the western side of the Cambrian range, south of Snowdon, stands
the mountain of Cader Idris, watching over the pass at Corris.
Over the years many a friend and foe has passed north or south
through Corris, friends in defence of this land, foe's in an attempt
ancient medieval times Wales was, as England and Scotland, covered
in trees. Not the firs one sees today, but with forests of giant
Oak and Ash. Such a place, was the Great Forest of Brycheiniog,
which contained wild animals among which were boar and wolf. Sadly
today both the animals and the great majority of the forest have
gone, but should you so wish to see the area which it once covered
it can still be viewed: for there are copies of old maps to be
As to the old forest itself, it was a dangerous place as many
a courier from the castle of Carreg Cennin found out. For they
often had to relay a message to the castle at Brecon, that is
during the times when Carreg Cennin was in English hands of course.
Many of the secluded valleys of Wales were also dangerous places
through which to travel, for they contained Alder trees which
intertwined with each other right down to the river's edge; this
resulted in ample opportunity for the chain mailed Norman to catch
you with one of his many roving patrols.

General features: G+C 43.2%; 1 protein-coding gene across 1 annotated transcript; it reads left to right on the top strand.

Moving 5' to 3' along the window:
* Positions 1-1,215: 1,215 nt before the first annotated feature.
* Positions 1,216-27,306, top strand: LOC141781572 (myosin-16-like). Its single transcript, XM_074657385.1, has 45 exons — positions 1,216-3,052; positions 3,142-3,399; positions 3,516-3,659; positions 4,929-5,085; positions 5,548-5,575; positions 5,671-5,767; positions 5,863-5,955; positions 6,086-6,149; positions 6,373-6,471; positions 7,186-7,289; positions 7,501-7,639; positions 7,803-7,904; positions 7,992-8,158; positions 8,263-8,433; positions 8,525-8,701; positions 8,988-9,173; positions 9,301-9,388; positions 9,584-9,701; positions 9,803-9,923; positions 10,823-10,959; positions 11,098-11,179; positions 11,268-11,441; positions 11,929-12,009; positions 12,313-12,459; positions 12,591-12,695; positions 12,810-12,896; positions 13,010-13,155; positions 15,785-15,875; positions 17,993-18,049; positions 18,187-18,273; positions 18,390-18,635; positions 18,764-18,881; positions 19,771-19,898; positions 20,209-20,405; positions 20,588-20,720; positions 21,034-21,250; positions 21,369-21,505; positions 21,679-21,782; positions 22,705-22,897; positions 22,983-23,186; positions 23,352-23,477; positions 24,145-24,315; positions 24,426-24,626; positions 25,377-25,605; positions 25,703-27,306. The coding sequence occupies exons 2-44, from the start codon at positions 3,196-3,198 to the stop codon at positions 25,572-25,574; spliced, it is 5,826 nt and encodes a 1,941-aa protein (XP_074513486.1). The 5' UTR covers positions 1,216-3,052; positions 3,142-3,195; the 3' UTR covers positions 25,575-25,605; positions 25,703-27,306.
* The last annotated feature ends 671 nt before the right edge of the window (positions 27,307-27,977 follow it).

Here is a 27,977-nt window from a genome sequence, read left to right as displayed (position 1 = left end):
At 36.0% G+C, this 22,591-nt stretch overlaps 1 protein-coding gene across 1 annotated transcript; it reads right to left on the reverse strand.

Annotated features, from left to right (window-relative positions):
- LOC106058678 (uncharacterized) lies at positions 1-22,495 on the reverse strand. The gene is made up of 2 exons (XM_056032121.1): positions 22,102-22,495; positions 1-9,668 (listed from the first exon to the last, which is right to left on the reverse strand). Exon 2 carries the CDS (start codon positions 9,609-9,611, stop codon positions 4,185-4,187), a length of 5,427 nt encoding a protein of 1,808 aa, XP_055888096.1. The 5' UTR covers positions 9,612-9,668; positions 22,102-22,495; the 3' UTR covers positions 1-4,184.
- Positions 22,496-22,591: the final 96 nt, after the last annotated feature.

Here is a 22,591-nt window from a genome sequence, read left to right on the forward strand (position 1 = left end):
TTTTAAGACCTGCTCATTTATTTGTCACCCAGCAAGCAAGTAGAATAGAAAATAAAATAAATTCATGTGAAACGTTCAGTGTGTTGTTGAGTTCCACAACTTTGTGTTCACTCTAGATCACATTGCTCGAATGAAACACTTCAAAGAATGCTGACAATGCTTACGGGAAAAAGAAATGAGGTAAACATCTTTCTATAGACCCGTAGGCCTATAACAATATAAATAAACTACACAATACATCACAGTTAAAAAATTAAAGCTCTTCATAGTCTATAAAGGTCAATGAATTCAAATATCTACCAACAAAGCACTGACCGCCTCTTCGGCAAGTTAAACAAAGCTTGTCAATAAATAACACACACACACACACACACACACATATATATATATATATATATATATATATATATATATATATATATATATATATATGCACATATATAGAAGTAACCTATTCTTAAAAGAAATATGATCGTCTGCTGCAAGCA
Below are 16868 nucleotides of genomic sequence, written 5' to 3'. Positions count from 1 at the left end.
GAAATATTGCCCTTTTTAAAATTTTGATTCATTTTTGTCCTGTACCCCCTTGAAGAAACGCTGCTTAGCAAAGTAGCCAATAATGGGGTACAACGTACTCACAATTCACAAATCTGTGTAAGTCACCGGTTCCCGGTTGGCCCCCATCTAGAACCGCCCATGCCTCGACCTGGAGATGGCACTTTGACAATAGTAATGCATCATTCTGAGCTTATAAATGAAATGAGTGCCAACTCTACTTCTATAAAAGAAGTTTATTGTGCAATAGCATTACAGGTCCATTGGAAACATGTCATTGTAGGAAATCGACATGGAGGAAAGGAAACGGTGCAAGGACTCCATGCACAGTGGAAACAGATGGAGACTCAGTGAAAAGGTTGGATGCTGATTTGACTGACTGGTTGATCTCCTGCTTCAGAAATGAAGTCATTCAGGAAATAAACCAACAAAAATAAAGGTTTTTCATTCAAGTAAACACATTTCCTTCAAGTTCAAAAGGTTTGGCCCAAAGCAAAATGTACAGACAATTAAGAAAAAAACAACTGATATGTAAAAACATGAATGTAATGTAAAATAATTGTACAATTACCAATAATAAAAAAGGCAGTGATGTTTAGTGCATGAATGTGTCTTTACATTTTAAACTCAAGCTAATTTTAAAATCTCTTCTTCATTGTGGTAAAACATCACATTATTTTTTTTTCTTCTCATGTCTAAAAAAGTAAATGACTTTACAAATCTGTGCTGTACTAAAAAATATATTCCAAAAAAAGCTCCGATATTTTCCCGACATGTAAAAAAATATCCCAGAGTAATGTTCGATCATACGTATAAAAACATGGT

it was, that many of the olden ways ran across mountain tops or
along high valley ridges. A typical way such as this still exists
today, almost a thousand years later. One can, if one so wished,
still travel in places the old Roman gold road which ran west
from the Roman fort near the town of Brecon in Powys to Llandovery
in Dyfed. In doing so it passed north of Sennybridge in Powys
before crossing the river Usk. Then once across the river it followed
the high ground above the river Gwydderig and the village of Trecastle.
If you should travel this way, keep your eyes sharp for many thousands
of tons of the bright ore have been hauled this way: well one
never knows does one.
my country is part of the United Kingdom of Great Britain, this
however has not always been the case, in the days of which I tell
my country was divided into kingdoms governed by a Prince: with
each Prince fighting for supremacy so that he could be called
Prince of Wales, then when he had become so; fighting to defeat
the invaders of this land.
It was the river valleys which provided for the invader a way
into my land, while the rivers Mawdach, Dyfi, Teifi and Tywi flow
westward to their destiny with the sea, it was those that flow
east, the Dee, Severn, Wye and the Usk that they chose to follow.
First it was the Roman, then hundreds of years later, after his
victory over England, it was the Norman who was to enter this